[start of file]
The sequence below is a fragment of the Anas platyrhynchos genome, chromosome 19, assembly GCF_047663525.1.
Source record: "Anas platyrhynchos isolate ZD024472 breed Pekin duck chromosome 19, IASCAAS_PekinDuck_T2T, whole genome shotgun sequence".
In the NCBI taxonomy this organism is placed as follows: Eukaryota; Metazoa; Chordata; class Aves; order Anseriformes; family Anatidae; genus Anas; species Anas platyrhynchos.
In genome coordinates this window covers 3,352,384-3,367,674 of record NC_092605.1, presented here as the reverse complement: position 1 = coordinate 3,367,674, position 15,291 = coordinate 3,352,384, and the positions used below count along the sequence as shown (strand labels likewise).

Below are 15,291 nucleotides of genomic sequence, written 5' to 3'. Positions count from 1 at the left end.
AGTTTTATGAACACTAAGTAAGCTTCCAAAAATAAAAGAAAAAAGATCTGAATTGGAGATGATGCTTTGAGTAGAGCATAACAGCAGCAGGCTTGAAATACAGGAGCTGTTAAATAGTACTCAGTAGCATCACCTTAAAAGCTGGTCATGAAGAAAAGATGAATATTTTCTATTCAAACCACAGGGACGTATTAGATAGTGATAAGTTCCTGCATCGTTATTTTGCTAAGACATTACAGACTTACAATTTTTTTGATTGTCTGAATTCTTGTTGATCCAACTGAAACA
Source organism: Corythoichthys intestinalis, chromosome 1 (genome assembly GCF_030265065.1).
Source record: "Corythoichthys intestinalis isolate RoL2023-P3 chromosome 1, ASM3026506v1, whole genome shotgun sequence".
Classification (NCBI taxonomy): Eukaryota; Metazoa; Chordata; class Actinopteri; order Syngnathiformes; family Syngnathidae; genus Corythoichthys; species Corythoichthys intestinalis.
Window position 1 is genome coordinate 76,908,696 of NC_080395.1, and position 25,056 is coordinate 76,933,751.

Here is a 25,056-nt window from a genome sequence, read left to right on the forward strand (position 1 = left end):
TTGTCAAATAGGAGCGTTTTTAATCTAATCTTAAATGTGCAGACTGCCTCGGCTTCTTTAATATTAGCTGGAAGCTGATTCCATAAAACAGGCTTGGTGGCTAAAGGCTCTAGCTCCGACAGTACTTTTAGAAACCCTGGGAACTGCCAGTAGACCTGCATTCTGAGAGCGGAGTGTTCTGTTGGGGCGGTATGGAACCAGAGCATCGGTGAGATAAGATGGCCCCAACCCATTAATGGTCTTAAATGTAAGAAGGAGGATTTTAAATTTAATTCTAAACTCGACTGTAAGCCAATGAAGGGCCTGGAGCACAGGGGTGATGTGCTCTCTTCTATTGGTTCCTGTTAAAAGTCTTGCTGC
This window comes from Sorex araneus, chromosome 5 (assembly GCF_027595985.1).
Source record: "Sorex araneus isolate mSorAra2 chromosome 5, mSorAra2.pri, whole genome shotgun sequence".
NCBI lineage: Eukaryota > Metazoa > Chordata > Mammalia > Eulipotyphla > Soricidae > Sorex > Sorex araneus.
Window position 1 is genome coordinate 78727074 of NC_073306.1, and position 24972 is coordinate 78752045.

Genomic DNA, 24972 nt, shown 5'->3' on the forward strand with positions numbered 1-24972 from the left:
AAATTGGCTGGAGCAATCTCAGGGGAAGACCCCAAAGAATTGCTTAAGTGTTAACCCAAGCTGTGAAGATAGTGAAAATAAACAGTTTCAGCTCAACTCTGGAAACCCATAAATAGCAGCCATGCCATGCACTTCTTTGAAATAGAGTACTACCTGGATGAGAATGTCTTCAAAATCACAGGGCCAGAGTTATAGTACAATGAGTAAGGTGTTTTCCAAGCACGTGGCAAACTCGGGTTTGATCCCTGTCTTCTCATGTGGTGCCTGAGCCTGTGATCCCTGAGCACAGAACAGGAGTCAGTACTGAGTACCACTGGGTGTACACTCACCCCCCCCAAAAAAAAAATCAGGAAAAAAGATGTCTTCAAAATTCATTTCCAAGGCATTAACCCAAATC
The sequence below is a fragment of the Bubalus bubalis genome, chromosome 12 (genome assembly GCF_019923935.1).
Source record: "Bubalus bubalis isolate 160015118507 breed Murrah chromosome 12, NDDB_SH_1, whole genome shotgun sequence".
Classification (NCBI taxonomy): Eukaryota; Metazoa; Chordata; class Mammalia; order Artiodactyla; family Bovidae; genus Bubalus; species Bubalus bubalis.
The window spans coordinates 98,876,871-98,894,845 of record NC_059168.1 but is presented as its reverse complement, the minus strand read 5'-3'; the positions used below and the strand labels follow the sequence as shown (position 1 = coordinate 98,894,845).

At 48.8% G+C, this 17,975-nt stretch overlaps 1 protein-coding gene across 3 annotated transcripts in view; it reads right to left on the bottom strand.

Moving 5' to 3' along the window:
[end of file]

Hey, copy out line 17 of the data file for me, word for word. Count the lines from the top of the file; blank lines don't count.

Genomic DNA, 24972 nt, shown 5'->3' on the forward strand with positions numbered 1-24972 from the left: